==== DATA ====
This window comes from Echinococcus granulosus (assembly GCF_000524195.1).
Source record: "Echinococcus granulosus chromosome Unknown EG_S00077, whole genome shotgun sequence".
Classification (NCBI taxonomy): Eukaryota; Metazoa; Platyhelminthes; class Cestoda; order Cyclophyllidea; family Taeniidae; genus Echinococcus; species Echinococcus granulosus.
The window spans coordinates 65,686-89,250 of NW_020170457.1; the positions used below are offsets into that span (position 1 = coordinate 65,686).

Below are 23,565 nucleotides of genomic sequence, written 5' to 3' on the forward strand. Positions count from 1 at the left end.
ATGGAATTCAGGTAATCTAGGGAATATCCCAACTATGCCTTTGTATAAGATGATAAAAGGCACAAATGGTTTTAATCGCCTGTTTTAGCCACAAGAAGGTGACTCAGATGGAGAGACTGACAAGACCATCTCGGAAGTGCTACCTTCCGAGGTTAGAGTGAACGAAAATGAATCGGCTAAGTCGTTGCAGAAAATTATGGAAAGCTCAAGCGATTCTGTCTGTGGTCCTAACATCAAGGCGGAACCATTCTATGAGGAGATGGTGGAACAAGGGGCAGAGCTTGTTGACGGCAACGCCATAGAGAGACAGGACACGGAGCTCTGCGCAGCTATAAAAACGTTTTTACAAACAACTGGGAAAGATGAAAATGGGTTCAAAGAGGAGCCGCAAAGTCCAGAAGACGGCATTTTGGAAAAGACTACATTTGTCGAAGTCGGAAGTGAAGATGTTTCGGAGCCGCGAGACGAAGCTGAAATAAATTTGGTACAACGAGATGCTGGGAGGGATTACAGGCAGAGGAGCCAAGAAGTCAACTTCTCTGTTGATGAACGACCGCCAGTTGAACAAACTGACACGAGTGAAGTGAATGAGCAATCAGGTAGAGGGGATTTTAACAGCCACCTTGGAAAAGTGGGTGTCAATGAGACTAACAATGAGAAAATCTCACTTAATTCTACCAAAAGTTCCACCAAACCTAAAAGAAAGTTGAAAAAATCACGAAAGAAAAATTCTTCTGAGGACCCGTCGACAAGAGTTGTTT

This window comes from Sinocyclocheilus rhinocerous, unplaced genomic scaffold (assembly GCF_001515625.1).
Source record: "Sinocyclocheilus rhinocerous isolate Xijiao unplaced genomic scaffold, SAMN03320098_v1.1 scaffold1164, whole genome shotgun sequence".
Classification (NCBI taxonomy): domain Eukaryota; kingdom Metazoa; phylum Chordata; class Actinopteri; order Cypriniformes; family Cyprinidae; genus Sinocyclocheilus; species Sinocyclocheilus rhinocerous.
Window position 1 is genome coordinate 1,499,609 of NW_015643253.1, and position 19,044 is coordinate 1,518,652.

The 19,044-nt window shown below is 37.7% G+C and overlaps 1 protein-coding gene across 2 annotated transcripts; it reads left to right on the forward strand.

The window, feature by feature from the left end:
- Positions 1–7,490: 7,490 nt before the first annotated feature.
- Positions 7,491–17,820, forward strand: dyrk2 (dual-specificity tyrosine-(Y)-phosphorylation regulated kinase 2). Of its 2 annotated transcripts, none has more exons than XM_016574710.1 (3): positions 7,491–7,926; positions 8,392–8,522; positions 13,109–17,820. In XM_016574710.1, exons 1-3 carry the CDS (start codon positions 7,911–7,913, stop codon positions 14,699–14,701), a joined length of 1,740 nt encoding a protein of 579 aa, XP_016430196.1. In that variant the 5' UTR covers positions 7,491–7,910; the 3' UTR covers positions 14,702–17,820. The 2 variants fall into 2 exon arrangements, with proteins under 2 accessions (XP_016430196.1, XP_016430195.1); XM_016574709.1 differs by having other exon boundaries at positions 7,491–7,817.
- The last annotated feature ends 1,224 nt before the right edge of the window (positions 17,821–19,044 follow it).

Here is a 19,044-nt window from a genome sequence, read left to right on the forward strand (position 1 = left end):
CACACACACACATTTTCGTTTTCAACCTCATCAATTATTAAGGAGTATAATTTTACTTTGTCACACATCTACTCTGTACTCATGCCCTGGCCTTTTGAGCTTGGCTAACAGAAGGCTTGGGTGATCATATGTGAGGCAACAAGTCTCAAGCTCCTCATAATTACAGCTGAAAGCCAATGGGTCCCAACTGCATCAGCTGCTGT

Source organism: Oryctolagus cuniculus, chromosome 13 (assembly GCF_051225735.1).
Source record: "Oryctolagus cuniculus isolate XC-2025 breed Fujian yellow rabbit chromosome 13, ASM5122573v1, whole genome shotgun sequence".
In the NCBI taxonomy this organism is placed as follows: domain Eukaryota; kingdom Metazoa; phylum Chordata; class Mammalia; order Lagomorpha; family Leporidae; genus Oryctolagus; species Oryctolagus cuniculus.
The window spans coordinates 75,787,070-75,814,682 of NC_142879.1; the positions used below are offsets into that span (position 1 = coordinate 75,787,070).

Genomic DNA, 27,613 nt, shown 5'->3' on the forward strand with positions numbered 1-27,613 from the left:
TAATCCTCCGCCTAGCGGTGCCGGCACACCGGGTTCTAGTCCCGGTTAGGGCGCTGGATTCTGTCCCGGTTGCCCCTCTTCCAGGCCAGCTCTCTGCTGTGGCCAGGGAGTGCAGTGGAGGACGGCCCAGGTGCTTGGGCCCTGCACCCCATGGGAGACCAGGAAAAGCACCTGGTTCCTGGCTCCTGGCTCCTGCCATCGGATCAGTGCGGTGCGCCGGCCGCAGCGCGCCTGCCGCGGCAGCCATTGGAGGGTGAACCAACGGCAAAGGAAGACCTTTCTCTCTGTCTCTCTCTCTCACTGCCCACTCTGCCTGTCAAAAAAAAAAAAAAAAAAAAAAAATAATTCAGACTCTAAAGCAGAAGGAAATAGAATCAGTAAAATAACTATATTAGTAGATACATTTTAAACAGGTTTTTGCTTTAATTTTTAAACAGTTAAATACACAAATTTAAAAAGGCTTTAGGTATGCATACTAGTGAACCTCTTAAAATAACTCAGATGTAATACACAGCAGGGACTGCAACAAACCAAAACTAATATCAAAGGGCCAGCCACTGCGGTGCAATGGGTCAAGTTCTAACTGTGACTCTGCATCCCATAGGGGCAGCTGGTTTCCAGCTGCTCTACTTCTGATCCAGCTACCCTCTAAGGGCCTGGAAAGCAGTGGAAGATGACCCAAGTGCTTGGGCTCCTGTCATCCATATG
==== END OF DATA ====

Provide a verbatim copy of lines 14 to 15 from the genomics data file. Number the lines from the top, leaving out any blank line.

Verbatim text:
- Positions 7,491–17,820, forward strand: dyrk2 (dual-specificity tyrosine-(Y)-phosphorylation regulated kinase 2). Of its 2 annotated transcripts, none has more exons than XM_016574710.1 (3): positions 7,491–7,926; positions 8,392–8,522; positions 13,109–17,820. In XM_016574710.1, exons 1-3 carry the CDS (start codon positions 7,911–7,913, stop codon positions 14,699–14,701), a joined length of 1,740 nt encoding a protein of 579 aa, XP_016430196.1. In that variant the 5' UTR covers positions 7,491–7,910; the 3' UTR covers positions 14,702–17,820. The 2 variants fall into 2 exon arrangements, with proteins under 2 accessions (XP_016430196.1, XP_016430195.1); XM_016574709.1 differs by having other exon boundaries at positions 7,491–7,817.
- The last annotated feature ends 1,224 nt before the right edge of the window (positions 17,821–19,044 follow it).